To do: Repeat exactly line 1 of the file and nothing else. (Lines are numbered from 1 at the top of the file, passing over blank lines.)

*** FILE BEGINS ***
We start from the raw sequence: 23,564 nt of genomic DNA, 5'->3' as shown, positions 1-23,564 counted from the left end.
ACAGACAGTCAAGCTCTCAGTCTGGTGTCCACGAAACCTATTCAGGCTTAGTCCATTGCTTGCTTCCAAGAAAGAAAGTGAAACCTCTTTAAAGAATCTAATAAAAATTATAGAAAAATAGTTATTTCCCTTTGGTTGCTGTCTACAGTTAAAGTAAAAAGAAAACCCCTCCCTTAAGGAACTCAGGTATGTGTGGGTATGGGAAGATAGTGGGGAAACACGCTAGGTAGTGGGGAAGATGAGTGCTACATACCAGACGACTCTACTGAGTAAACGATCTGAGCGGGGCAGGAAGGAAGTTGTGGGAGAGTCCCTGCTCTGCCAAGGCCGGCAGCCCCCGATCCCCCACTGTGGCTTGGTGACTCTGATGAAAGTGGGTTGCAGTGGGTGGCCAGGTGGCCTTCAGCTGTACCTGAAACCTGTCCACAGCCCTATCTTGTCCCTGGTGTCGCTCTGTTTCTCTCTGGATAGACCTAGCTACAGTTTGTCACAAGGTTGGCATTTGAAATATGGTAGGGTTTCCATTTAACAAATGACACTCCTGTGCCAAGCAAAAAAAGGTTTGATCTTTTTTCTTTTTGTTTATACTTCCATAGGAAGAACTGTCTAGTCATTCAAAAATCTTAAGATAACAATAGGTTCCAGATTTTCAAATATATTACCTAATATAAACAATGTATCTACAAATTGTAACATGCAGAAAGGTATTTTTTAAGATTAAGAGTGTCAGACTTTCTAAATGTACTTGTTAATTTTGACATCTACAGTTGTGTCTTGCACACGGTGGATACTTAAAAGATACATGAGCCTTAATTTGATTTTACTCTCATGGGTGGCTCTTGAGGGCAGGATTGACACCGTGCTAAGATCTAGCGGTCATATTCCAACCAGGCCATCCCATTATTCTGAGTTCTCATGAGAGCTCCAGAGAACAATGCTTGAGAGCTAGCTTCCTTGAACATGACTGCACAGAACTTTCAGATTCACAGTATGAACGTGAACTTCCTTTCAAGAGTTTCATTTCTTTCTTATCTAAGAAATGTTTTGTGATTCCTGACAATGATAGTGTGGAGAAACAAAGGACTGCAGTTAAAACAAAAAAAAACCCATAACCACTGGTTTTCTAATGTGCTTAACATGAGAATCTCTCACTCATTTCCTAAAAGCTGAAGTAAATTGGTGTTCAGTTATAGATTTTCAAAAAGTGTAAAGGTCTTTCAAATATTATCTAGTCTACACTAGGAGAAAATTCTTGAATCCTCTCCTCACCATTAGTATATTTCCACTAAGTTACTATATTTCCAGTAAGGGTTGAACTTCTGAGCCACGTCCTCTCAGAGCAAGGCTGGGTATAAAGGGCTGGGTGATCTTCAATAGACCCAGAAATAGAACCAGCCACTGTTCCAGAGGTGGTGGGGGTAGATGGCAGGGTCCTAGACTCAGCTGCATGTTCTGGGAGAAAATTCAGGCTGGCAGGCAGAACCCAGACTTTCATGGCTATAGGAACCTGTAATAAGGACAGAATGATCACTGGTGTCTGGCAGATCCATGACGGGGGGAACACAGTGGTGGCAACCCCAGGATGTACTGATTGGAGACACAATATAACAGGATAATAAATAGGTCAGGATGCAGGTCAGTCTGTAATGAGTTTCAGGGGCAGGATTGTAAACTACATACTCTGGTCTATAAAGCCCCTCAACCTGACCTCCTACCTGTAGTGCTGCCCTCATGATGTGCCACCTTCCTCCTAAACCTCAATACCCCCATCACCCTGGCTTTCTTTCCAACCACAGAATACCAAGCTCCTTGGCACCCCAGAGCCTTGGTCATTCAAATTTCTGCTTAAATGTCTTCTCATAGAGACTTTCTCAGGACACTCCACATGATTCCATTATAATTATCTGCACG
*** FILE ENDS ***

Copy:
We start from the raw sequence: 23,564 nt of genomic DNA, 5'->3' as shown, positions 1-23,564 counted from the left end.